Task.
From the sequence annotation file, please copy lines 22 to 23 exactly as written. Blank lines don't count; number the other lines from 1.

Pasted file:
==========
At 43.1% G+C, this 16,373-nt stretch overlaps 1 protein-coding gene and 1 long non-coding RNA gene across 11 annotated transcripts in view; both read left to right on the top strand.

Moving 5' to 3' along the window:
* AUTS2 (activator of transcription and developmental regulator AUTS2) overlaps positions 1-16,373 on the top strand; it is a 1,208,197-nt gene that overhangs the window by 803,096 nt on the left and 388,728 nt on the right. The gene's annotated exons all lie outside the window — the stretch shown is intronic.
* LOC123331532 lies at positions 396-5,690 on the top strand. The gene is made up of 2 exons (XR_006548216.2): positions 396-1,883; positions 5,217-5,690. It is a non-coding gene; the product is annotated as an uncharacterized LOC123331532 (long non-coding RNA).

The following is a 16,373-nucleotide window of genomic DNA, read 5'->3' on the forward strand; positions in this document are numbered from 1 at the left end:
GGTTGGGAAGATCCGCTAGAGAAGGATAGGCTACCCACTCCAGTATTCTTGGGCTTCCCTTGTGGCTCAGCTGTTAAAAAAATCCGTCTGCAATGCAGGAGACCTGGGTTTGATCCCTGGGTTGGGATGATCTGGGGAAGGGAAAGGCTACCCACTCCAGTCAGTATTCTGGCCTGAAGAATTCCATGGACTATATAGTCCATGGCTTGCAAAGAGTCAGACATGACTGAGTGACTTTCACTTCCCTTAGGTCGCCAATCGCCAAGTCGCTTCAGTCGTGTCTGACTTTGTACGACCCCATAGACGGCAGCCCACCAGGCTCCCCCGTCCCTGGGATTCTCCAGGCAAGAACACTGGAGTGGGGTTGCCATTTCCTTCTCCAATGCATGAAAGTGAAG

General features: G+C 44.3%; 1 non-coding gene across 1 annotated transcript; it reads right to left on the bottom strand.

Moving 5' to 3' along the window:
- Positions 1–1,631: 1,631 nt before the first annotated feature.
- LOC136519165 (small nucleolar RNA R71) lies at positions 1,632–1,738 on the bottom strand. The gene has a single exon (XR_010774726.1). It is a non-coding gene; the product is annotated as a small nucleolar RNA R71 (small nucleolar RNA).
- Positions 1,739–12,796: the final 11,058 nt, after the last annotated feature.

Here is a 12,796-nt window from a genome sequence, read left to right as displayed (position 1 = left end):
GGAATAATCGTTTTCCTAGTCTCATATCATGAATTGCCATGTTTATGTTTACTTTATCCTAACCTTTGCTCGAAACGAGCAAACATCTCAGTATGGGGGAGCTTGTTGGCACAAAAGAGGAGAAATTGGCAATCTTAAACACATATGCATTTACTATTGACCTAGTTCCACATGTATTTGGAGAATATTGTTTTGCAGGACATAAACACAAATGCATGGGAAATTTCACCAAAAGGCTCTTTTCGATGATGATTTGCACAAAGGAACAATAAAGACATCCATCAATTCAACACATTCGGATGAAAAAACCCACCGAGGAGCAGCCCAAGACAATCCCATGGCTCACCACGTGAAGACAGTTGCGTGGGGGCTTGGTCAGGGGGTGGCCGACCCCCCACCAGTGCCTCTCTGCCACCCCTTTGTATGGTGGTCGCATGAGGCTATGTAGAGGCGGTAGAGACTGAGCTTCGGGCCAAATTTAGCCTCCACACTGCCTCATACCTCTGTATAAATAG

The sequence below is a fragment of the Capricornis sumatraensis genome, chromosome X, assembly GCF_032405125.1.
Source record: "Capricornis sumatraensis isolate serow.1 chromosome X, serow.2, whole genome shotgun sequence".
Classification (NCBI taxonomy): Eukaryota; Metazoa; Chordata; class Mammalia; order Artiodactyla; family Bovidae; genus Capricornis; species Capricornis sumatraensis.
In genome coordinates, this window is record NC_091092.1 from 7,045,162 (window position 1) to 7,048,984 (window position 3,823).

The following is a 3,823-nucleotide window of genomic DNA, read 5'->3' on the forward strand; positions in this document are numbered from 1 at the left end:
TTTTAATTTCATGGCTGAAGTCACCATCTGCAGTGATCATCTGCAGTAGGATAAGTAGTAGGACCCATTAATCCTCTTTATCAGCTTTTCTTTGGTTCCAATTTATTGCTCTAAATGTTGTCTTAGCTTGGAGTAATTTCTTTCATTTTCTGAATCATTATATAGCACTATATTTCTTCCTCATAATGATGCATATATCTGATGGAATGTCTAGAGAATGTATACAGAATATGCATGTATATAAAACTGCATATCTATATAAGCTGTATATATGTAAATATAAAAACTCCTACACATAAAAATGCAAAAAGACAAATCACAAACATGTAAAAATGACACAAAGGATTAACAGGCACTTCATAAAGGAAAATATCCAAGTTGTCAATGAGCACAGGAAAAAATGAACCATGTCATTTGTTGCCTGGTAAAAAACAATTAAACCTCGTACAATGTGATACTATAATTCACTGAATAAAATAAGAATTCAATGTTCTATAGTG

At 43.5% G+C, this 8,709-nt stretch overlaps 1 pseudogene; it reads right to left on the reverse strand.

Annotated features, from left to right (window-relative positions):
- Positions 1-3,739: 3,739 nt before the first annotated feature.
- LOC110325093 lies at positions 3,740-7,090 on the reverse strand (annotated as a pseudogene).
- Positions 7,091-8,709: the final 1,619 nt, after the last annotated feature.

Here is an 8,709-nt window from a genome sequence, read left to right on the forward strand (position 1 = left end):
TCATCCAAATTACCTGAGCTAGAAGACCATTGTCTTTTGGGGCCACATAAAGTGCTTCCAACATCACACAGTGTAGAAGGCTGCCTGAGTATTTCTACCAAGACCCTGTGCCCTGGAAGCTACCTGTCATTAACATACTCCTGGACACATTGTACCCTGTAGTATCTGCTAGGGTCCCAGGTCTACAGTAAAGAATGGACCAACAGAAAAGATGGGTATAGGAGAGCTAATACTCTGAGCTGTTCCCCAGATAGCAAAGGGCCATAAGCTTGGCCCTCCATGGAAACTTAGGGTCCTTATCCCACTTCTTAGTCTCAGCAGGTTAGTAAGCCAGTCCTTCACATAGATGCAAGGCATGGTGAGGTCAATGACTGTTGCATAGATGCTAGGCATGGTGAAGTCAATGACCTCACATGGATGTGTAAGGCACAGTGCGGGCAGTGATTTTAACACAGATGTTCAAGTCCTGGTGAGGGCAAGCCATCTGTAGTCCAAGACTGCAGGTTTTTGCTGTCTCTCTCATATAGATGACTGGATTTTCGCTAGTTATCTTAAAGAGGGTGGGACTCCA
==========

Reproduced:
- Positions 1-3,739: 3,739 nt before the first annotated feature.
- LOC110325093 lies at positions 3,740-7,090 on the reverse strand (annotated as a pseudogene).